Place: Fort Hamilton, Brooklyn
Time: Early morning. November. 1969
Weather: Fareezzing fucking cold.
I am standing in a long line of young men, all in our underwear, all shivering and all ascared to be in a long hallway waiting for our physicals, waiting for our fates.
- So, this is the Army, I muse.
- Shivering before I die, I muse.
- Nixon can shove it up Kissinger’s ass, I muse.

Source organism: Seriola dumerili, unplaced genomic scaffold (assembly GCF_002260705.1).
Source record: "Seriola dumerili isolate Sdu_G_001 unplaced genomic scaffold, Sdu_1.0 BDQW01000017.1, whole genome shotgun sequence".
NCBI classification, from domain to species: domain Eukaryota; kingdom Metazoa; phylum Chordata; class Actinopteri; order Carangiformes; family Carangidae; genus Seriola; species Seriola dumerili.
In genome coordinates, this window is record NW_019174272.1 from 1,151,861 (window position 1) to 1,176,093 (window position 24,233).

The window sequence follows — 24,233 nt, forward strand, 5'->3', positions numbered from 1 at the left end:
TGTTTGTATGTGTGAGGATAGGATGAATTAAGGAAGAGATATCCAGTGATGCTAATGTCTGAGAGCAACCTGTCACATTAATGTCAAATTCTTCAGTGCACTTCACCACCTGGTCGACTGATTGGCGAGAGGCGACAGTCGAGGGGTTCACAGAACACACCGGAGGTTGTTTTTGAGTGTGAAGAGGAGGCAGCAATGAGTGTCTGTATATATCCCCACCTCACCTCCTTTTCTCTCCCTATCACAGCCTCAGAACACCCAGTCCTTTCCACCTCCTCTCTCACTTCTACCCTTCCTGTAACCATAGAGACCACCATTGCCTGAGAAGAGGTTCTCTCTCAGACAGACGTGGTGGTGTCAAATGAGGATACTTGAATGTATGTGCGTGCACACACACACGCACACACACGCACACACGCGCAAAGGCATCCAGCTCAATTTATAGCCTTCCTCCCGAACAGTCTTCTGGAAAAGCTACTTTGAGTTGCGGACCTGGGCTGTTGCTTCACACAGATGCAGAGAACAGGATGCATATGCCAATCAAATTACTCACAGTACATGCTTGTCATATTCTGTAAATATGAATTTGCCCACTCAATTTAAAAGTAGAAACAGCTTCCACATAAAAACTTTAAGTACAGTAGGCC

Then, I hear a voice. Faint. It comes from mid-air just above and to the left of my head. The voice says, “Walk out.” The voice repeats, “Walk out.” Like a good soldier, I obey orders. I get dressed. I walk out. No one says, “Hey, you.” No sentry shouts, “Stop or I’ll shoot.” I go home. I wait for another letter pushed under my door. I wait for the knock of the MPs. Nothing. Then, a week later, the Lottery brings deliverance in the form of a life-saving high number. And, just like that, it’s over. Over. I have slipped through the cracks. I have avoided Vietnam – avoided the Draft, dismemberment, death. I feel joy, of course, but it’s tempered by survivor’s guilt – I know young men who have lost the Lottery. Most of all I give thanks to that Voice. How? What? Why? Who was that Voice? Was it the voice of my Guardian Angel? I didn’t believe I had a Guardian Angel but I’d been hedging my Catholic bets and sorta-kinda hoping he was there.